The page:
Multiracial Churches Attract Interracial Families

God has blessed our church over the past few years as we regularly have newcomers attend our worship services. We place a lot of emphasis on hospitality toward guests and when someone attends several times I try to sit schedule a coffee with them as an opportunity to get to know each other. During these conversations one of the questions I ask is, “What do you like about our church?”

This past week I had coffee with a new guest and she volunteered that although she was white her boyfriend was African-American. She told me that she had invited him many times to attend her previous congregation but he had no interest in being the only person with black skin in a large room. She went on to say that she is hopeful he will attend church with her now that she has found a congregation in which neither of them will stand out.

Earlier this year I met with another couple (African-American & Jamaican) who said they really liked our church because it reflected their broader experience in society. They wanted their children to grow up playing with children of other races. They also wanted their children to grow up with Christians of other races.

This is a growing trend.

At this point in our congregation’s life our leadership team is glaringly white. We only have one black deacon. But we do have an elder in an interracial marriage and an international minister [me] married to an American. While not a huge percentage, 10-15% of our married couples have interracial marriages.  Finding a church that not only accepts them, but supports their marriage and families is important to these couples.

This article provides some keen insight into the challenges biracial families face. If you take the time to read it, you’ll quickly see the importance for churches to provide safe places for these diverse families.

I’m not going to pretend that I’ve done a lot of reading or research on interracial marriages, but I did stumble across a USA Today article highlighting the growth in interracial marriages. According to the study it was reporting on, “In 2010, 15% of couples married outside their race or ethnicity.” In 1980 just 3.2% of all marriages in the US were interracial. Thirty years later the number has more than doubled to 8.4%.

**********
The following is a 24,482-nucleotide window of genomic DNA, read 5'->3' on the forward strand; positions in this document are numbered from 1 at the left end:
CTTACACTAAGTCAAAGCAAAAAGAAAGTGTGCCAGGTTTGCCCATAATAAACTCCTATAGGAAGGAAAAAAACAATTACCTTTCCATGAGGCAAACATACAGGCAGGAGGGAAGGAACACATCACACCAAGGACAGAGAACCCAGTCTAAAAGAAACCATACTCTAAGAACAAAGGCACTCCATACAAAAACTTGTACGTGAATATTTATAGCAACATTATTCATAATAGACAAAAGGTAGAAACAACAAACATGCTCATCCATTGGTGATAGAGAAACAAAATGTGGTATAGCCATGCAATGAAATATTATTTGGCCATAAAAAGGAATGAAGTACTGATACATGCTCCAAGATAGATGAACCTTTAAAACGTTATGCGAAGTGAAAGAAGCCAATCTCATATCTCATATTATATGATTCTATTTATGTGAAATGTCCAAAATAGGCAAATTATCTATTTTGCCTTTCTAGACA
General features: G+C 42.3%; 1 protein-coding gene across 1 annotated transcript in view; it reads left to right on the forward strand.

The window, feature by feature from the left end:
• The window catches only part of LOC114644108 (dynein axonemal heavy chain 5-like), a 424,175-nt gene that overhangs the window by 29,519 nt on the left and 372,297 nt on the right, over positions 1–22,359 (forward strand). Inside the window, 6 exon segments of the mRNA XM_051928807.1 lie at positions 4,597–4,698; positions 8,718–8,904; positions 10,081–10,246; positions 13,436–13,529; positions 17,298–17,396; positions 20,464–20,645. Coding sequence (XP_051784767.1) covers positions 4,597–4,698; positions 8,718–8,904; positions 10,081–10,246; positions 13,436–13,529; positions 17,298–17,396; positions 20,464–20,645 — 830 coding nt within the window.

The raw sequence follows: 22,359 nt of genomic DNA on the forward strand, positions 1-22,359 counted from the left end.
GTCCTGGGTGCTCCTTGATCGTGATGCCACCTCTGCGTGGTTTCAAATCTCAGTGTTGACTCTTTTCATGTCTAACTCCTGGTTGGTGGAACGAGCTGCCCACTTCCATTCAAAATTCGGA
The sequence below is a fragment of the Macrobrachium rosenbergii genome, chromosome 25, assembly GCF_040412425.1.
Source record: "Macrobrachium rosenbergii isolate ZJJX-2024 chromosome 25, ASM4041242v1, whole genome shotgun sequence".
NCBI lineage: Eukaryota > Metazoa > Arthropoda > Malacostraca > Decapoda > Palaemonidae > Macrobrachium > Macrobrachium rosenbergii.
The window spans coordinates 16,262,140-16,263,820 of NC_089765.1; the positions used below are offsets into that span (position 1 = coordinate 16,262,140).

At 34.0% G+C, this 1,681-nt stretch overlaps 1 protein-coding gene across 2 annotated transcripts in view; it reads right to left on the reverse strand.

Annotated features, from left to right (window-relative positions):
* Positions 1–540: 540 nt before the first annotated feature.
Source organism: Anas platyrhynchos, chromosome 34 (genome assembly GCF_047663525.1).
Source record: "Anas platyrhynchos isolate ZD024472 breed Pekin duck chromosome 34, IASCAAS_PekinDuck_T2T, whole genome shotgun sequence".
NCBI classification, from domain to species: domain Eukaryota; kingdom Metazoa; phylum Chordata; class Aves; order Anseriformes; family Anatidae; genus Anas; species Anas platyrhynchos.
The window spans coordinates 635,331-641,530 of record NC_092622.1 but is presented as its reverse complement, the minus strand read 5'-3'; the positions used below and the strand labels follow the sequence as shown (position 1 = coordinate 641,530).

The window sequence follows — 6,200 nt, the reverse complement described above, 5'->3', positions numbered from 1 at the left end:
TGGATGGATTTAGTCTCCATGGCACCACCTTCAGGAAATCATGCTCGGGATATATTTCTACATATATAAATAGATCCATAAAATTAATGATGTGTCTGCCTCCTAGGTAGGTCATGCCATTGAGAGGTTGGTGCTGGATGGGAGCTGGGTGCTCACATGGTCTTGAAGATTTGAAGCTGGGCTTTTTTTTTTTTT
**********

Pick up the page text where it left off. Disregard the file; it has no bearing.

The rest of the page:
How does this trend impact churches?

One area of impact will be classes related to marriage or parenting. This is more than newlywed couples discussing whether their families of origin drank full cream or skim milk. Interracial couples and parents need to discuss which elements of their ethnicity they will integrate into their married lives and pass on to their children.

  • Which holidays will your family celebrate?
  • Are there particular foods which posses a significance to you beyond taste?
  • How will you help your children settle upon their unique identity? (In the first article above the author describes herself as “a biracial, self-identifying, culturally & ethnically black American woman.”)
  • In your marriage, are you free to ask questions related to race? Will you accommodate each others learning?
  • If the married couple have different native languages, what languages do you want your children to learn? How will you teach them?

Communication about differences is super important for all couples, but interracial couples do face some distinct issues that require special attention. Multiracial churches will do their communities a favour by developing awareness and supporting the challenges interracial families face.

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Is It My Turn To Speak?

Jason Whitlock writes headlines before he writes articles. He likes to get people’s attention. As an African-American sports journalist he often leverages his heritage to write from a “black perspective”. He commonly uses sports events as a basis for social commentary.

With that said, I found one of his recent articles very interesting. You can read it HERE.

In this article he uses a tantrum thrown by Dallas Cowboys wide receiver, Dez Bryant, as a springboard to make the point that his behaviour was not a product of his race. “Dez Bryant’s inability to control his emotions is not a racial issue. It’s a family dysfunction issue.” He goes on to write,